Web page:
00:04:17.920 --> 00:04:20.720
You’re grappling with the same conflicts that the fathers of calculus did.
00:04:21.360 --> 00:04:29.920
And if you want a deep understanding for rates of change, not just for a moving car but for all sorts of things in science, you’re gonna need to resolve this apparent paradox.
00:04:32.440 --> 00:04:34.520
First, I think it’s best to talk about the real world.
00:04:34.520 --> 00:04:36.760
And then, we’ll go into a purely mathematical one.
00:04:37.480 --> 00:04:40.400
Let’s think about what the car’s speedometer is probably doing.
00:04:41.240 --> 00:04:52.160
At some point, say three seconds into the journey, the speedometer might measure how far the car goes in a very small amount of time, maybe the distance traveled between three seconds and 3.01 seconds.
00:04:52.160 --> 00:05:01.440
Then, it could compute the speed in meters per second as that tiny distance traversed in meters divided by that tiny time, 0.01 seconds.
00:05:01.440 --> 00:05:08.160
That is, a physical car just sidesteps the paradox and doesn’t actually compute speed at a single point in time.
00:05:08.760 --> 00:05:11.480
It computes speed during a very small amount of time.
00:05:13.160 --> 00:05:18.600
So let’s call that difference in time d𝑡, which you might think of in this case as 0.01 seconds.
00:05:19.000 --> 00:05:22.360
And let’s call that resulting difference in distance d𝑠.
00:05:23.400 --> 00:05:30.160
So the velocity at some point in time is d𝑠 divided by d𝑡, the tiny change in distance over the tiny change in time.
00:05:31.520 --> 00:05:37.600
Graphically, you can imagine zooming in on some point of this distance-versus-time graph above 𝑡 equals three.
00:05:38.480 --> 00:05:42.960
That d𝑡 is a small step to the right since time is on the horizontal axis.
00:05:43.640 --> 00:05:50.280
And that d𝑠 is the resulting change in the height of the graph since the vertical axis represents distance traveled.
00:05:50.280 --> 00:05:59.440
So d𝑠 divided by d𝑡 is something you can think of as the rise-over-run slope between two very close points on this graph.
00:06:00.600 --> 00:06:03.360
Of course, there’s nothing special about the value 𝑡 equals three.
00:06:03.920 --> 00:06:06.040
We could apply this to any other point in time.
00:06:06.440 --> 00:06:13.800
So, we consider this expression d𝑠 over d𝑡 to be a function of 𝑡, something where I can give you a time 𝑡.
00:06:13.800 --> 00:06:18.480
And you can give me back the value of this ratio at that time, the velocity as a function of time.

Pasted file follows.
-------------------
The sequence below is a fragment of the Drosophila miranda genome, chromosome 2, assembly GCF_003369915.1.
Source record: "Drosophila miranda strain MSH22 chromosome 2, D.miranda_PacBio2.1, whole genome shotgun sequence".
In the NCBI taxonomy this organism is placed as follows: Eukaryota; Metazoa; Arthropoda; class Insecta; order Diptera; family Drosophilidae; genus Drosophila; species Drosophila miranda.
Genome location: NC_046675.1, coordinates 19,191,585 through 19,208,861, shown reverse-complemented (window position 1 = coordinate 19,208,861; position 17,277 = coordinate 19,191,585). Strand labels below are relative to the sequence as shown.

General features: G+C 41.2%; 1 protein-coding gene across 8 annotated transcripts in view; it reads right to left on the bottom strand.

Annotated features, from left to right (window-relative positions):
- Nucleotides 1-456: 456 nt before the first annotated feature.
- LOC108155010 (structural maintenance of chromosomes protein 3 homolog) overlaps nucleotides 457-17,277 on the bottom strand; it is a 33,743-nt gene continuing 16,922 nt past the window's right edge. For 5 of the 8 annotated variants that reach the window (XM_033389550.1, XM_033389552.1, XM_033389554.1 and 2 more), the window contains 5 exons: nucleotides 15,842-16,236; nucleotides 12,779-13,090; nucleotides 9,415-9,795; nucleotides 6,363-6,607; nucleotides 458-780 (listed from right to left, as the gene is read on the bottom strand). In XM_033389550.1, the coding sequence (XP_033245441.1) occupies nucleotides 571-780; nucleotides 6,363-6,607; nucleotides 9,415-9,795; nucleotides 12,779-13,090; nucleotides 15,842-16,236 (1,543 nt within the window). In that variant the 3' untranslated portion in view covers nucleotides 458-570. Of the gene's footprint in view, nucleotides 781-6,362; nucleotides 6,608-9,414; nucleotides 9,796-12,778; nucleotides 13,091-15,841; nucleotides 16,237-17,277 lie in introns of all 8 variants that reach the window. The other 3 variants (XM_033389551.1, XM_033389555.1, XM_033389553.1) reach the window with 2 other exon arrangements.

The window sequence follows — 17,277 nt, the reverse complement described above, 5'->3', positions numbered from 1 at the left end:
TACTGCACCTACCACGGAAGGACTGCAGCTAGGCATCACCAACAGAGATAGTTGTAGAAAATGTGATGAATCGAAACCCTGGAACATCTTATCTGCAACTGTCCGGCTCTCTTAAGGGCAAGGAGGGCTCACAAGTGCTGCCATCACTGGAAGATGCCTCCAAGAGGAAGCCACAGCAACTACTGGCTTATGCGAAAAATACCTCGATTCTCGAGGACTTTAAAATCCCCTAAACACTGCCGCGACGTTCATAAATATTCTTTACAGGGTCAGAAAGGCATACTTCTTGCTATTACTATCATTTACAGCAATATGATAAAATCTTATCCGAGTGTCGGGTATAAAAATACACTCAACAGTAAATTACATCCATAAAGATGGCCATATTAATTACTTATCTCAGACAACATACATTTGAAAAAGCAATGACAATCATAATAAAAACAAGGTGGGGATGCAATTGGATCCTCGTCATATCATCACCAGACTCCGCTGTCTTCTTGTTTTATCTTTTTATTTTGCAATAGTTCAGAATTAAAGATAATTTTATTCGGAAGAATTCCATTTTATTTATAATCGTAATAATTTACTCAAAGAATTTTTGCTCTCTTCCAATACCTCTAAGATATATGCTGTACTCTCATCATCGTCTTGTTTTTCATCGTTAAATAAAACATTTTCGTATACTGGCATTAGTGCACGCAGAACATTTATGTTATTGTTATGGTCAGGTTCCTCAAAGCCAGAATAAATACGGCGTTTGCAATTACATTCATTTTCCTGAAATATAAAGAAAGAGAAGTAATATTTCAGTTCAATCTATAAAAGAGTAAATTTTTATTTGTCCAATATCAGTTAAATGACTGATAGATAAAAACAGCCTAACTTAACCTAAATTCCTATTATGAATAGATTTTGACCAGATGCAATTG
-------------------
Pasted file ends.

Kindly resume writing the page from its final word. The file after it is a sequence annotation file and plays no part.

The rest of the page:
00:06:18.480 --> 00:06:27.120
So, for example, when I had the computer draw this bump curve here, the one representing the velocity function, here’s what I had the computer actually do.
00:06:27.960 --> 00:06:31.240
First, I chose a small value for d𝑡.
00:06:31.240 --> 00:06:32.640
I think in this case it was 0.01.
00:06:33.440 --> 00:06:44.720
Then, I had the computer look at a whole bunch of times 𝑡 between zero and 10 and compute the distance function 𝑠 at 𝑡 plus d𝑡 and then subtract off the value of that function at 𝑡.
00:06:45.600 --> 00:06:53.440
In other words, that’s the difference in the distance traveled between the given time, 𝑡, and the time 0.01 seconds after that.
00:06:54.520 --> 00:06:58.040
Then, you can just divide that difference by the change in time, d𝑡.
00:06:58.520 --> 00:07:02.240
And that gives you the velocity in meters per second around each point in time.
00:07:04.360 --> 00:07:09.800
So with a formula like this, you could give the computer any curve representing any distance function, 𝑠 of 𝑡.
00:07:10.280 --> 00:07:12.880
And it could figure out the curve representing velocity.
00:07:13.920 --> 00:07:21.080
So now would be a good time to pause, reflect, make sure that this idea of relating distance to velocity by looking at tiny changes makes sense.
00:07:21.640 --> 00:07:25.120
Because what we’re gonna do is tackle the paradox of the derivative head-on.
00:07:27.640 --> 00:07:37.840
This idea of d𝑠 over d𝑡, a tiny change in the value of the function 𝑠 divided by the tiny change in the input that caused it, that’s almost what a derivative is.
00:07:38.760 --> 00:07:54.280
And Even though a car’s speedometer will actually look at a concrete change in time, like 0.01 seconds, and even though the drawing program here is looking at an actual concrete change in time, in pure math the derivative is not this ratio d𝑠 d𝑡 for a specific choice of d𝑡.
00:07:54.280 --> 00:08:00.640
Instead, it’s whatever that ratio approaches as your choice for d𝑡 approaches zero.
00:08:02.640 --> 00:08:07.120
Luckily, there is a really nice visual understanding for what it means to ask what this ratio approaches.
00:08:07.120 --> 00:08:16.880
Remember, for any specific choice of d𝑡, this ratio d𝑠 d𝑡 is the slope of a line passing through two separate points on the graph, right?
00:08:17.760 --> 00:08:29.640
Well, as d𝑡 approaches zero and as those two points approach each other, the slope of the line approaches the slope of a line that’s tangent to the graph at whatever point 𝑡 we’re looking at.
00:08:30.560 --> 00:08:36.480
So, the true, honest-to-goodness, pure math derivative is not the rise-over-run slope between two nearby points on the graph.
00:08:37.120 --> 00:08:40.880